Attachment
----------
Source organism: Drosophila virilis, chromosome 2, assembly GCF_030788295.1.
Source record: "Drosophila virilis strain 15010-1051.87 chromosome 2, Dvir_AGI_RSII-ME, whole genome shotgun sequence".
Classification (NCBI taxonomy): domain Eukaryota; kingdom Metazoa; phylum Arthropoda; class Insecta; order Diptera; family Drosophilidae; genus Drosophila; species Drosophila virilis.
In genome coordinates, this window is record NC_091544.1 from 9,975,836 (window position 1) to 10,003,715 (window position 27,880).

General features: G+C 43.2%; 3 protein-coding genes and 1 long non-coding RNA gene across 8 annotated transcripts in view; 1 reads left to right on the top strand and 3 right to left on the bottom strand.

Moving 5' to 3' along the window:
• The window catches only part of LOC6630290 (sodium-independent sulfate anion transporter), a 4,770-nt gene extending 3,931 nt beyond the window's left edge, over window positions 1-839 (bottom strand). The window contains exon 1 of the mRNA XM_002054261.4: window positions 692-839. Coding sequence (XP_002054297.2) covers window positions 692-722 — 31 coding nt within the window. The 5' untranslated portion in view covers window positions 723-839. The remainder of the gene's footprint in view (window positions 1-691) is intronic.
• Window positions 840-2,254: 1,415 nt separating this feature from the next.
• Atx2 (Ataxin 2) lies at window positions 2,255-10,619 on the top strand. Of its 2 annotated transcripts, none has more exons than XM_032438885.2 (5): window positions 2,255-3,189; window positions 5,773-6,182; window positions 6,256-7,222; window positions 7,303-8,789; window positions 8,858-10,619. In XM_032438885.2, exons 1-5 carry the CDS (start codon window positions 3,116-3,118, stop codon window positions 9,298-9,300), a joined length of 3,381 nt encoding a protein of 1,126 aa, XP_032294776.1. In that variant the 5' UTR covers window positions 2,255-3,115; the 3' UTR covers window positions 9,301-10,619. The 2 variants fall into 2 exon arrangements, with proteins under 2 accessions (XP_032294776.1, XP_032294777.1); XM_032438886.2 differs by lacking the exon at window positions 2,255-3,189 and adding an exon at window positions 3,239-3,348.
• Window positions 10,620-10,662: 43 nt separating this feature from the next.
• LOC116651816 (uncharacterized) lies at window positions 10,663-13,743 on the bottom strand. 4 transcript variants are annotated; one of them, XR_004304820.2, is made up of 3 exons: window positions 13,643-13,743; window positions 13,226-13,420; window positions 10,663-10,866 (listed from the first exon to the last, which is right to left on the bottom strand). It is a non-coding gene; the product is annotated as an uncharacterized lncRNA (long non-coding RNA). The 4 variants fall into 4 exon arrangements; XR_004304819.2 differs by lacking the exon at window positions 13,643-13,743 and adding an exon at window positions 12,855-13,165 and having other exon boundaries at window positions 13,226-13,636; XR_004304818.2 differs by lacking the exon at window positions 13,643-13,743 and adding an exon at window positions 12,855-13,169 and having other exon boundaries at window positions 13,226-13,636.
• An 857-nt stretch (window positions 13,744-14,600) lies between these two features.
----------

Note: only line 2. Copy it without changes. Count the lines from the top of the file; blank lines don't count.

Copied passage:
Source record: "Drosophila virilis strain 15010-1051.87 chromosome 2, Dvir_AGI_RSII-ME, whole genome shotgun sequence".